Code Testing without IMP

I am currently working half from home with my own wireless setup and at work, where I am slave to the IT team’s speed of adding IMPs to the network. Which means I can’t prototype at work currently.
But I could code from here. One thing would be to leave the IMP at home, connected, but here is another one:

What if I could code test without IMP connected? Could I run the code and especially for off-server requests, etc. I could use the log for debugging and then when everything is working, I could just connect the IMP and ‘TADA!’. I think I am talking something between a device simulator(like in Xcode) and a code that runs without device.

Is that easily possible?

You can download, compile, and run a squirrel environment from

The imp has a few differences from standard squirrel and obviously the squirrel language doesn’t have any of the classes listed on the devwiki (imp, hardware, pin, i2c, spi, etc). It’s possible to make stub code so that your code won’t crash but its not easy to emulate all the functionality of the imp in native squirrel - you would need to dive into C code for that (imp.wakeup is a good example). Also, you’re not going to be able to connect to the imp cloud so you won’t be able to test any of that code.

Here’s an example on how to make your stub code:
imp <- {} imp.configure <- function(name, in, out, config = {}, callback = null){ //Emulation code to return something that the function would goes here }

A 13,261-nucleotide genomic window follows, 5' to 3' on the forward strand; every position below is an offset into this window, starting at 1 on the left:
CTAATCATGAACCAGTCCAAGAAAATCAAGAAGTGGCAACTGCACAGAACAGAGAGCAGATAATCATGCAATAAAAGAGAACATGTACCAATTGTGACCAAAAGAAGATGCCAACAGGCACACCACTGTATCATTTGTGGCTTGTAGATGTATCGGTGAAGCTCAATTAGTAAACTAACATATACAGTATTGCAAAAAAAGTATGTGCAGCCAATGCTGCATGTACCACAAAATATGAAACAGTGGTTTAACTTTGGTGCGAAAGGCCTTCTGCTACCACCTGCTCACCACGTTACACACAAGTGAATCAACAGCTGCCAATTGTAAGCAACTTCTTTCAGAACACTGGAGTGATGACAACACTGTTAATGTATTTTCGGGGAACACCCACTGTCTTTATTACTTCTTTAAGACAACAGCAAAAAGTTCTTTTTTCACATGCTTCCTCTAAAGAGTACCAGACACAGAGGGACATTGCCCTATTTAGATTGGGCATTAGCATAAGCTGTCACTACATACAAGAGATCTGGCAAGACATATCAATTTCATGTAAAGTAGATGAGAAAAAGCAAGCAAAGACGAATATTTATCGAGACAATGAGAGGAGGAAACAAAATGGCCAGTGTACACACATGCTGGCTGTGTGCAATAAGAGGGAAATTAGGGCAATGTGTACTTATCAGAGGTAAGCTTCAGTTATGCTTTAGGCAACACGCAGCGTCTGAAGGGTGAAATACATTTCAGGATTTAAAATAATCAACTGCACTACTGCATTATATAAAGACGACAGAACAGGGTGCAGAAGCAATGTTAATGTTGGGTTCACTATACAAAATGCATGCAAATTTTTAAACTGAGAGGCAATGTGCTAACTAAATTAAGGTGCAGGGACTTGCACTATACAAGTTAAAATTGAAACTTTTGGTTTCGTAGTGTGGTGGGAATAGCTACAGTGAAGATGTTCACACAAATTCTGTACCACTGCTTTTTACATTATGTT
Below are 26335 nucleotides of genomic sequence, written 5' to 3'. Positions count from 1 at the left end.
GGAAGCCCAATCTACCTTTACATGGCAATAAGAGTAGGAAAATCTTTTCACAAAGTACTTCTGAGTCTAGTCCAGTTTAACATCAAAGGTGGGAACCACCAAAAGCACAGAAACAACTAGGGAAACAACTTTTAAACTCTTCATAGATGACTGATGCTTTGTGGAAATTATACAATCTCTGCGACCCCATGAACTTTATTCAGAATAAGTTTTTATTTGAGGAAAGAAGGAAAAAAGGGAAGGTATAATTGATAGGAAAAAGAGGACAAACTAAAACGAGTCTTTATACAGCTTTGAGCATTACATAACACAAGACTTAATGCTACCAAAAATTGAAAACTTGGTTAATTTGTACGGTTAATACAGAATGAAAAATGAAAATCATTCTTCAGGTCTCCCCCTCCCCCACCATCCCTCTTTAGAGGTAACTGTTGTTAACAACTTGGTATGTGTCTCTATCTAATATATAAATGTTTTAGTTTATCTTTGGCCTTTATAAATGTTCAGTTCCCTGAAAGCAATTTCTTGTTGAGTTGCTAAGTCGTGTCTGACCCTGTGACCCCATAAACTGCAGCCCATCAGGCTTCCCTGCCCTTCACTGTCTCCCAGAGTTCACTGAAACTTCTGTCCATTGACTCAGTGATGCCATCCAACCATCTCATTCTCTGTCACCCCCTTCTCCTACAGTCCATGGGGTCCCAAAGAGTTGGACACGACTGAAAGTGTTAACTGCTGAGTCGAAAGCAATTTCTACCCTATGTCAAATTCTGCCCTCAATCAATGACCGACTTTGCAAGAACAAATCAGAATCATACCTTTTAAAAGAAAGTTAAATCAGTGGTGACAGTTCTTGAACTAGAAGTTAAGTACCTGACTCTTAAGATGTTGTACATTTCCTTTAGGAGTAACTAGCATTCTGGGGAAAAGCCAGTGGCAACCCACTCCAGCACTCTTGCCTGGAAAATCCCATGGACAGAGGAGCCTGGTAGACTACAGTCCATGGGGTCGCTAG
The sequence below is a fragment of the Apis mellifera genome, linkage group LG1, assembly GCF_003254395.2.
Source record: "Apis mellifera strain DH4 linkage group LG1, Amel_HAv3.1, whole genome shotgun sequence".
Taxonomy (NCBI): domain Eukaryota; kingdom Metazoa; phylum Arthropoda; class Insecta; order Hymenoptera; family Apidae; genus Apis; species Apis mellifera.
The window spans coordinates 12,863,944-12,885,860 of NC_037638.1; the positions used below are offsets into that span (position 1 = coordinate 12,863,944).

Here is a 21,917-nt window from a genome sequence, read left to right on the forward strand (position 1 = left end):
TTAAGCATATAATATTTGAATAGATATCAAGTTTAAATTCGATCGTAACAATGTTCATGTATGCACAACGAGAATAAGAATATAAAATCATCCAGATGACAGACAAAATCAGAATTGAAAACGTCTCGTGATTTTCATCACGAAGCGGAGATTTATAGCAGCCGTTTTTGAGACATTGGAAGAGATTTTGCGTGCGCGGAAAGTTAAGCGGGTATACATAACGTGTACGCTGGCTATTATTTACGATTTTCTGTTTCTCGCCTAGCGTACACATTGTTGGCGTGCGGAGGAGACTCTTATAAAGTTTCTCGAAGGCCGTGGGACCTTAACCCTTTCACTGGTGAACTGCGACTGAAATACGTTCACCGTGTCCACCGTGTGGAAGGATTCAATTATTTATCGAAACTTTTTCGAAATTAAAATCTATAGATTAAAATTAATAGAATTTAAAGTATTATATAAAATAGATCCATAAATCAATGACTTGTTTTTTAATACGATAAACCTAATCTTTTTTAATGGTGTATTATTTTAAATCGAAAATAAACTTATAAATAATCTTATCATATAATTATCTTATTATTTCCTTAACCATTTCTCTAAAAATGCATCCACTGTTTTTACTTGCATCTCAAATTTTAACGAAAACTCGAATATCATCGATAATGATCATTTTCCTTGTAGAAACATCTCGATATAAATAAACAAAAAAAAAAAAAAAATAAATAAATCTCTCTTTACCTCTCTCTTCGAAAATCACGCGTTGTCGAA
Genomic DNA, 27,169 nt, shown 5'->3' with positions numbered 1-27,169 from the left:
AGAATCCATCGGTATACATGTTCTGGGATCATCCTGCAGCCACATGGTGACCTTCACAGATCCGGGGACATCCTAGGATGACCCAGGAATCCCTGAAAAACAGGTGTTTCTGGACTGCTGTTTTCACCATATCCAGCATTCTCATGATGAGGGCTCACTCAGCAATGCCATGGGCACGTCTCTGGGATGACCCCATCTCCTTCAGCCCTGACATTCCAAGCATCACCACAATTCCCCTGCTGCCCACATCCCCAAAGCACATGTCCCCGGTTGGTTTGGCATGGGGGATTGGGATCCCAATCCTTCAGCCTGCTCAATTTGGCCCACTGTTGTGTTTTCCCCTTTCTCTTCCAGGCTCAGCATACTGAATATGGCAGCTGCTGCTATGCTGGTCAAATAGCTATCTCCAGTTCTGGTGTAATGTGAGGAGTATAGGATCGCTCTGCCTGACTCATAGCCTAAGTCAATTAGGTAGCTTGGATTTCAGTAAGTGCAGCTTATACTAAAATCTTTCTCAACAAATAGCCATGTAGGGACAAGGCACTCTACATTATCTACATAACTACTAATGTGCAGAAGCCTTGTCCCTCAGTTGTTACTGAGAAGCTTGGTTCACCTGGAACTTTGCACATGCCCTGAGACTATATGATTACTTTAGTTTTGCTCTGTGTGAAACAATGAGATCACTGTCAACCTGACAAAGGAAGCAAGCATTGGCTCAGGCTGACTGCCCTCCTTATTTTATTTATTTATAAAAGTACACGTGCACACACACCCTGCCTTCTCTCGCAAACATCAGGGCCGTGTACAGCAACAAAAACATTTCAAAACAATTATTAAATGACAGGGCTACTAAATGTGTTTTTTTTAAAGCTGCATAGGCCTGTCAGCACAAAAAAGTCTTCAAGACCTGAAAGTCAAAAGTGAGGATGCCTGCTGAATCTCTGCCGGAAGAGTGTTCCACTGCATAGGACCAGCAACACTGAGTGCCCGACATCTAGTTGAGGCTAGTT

Now if Hugo and team want to release a compiled version of the squirrel that runs on the imp - that could change the ball game quite a bit! =)

What’s the disadvantage of leaving the Imp home connected?
Of course you can’t change the external hardware.
But there’s little danger of it crashing!

Not saying there is a disadvantage, rather only thing is that currently, I cant test the IMP at work.

But you can write and run code at work!

I can, yet as you can see on some of my other posts, the IMP seems to freeze or stop communicating occasionally, which requires a manual restart hardware style where the IMP is, which then is not where I am.

@uncleunvoid the other thing would be to use a second imp to cycle the power to the first imp by remote control… :slight_smile:

Great idea Hugo! As you can see by my posts today, it goes offline for many different reasons. All of them user error? You just have to be careful when coding remotely.

Or use an Arduino to cycle the power every hour. Only do it when it’s sleeping or offline? That takes about a minute to setup with a MOSFET. No extra parts needed.

The IMP s been running better.
I am currently trying to get arduino and IMP to talk (see my other posts).
Next step after that, energy management.